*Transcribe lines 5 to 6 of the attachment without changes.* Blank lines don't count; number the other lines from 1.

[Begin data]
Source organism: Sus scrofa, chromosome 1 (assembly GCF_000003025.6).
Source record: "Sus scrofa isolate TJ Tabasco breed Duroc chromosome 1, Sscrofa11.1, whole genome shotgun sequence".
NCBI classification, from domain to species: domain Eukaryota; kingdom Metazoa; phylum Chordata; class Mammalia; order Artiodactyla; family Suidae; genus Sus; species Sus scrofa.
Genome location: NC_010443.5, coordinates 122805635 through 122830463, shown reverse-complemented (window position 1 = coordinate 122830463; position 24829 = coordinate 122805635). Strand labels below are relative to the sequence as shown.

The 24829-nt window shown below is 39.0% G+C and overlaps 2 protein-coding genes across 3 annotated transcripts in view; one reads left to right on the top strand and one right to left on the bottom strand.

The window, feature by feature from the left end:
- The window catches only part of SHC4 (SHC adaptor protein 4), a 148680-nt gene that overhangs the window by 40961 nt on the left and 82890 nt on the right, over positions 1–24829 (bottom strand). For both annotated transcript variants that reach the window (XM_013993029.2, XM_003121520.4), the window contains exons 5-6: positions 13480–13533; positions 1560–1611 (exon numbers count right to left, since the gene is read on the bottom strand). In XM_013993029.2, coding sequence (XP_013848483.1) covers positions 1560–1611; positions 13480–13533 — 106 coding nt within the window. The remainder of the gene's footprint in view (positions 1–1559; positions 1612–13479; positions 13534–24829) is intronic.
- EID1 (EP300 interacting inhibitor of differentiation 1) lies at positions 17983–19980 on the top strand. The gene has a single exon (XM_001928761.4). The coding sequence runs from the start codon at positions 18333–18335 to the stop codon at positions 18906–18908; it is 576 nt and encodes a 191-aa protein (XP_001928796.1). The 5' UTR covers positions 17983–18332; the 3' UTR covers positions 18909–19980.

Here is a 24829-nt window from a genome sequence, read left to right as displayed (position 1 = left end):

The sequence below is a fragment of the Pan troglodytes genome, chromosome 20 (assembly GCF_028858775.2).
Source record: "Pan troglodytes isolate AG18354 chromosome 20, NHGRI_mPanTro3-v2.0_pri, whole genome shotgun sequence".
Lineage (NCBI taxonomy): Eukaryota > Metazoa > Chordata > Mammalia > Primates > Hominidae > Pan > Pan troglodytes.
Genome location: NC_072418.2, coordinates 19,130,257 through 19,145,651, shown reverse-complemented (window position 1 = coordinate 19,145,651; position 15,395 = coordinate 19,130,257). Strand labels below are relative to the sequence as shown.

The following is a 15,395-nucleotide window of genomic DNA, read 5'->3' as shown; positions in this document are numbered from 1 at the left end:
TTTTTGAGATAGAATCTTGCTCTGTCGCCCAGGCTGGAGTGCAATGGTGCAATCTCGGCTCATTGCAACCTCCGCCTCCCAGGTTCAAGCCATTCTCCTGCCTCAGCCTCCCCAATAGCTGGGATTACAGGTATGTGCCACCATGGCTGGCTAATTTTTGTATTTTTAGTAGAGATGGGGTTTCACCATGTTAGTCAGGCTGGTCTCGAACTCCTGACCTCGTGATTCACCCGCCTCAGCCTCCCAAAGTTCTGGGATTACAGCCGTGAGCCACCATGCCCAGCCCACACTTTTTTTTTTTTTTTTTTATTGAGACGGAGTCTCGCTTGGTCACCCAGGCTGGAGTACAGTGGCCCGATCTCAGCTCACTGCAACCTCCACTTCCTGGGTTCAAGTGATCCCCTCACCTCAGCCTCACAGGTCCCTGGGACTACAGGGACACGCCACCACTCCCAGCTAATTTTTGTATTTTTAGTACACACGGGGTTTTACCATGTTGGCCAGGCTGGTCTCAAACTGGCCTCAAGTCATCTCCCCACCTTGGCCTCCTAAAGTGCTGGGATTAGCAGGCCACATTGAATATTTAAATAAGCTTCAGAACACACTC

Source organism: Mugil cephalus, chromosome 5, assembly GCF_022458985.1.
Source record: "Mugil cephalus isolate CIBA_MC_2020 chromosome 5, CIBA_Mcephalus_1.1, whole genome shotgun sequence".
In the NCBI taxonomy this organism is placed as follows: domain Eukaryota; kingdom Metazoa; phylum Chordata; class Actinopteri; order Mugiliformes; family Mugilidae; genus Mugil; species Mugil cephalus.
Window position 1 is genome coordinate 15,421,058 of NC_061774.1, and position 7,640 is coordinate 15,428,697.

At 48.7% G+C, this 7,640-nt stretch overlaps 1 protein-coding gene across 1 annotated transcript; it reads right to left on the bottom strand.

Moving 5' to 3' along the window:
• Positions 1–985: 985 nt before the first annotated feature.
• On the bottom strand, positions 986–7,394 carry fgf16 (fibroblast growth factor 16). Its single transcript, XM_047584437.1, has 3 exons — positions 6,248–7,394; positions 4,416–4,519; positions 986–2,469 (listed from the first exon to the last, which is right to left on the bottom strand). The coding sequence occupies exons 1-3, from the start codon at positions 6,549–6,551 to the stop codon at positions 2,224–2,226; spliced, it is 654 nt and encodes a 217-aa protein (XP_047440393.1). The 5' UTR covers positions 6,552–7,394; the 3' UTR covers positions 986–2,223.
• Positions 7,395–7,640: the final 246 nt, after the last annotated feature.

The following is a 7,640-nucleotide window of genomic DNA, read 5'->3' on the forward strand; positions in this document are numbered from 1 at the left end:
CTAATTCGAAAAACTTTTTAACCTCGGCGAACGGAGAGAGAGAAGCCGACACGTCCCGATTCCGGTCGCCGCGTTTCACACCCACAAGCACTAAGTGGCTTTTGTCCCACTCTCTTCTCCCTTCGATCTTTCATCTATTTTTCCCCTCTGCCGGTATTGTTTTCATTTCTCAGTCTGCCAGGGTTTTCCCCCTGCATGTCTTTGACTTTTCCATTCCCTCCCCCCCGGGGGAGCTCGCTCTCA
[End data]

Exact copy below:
The 24829-nt window shown below is 39.0% G+C and overlaps 2 protein-coding genes across 3 annotated transcripts in view; one reads left to right on the top strand and one right to left on the bottom strand.

The window, feature by feature from the left end: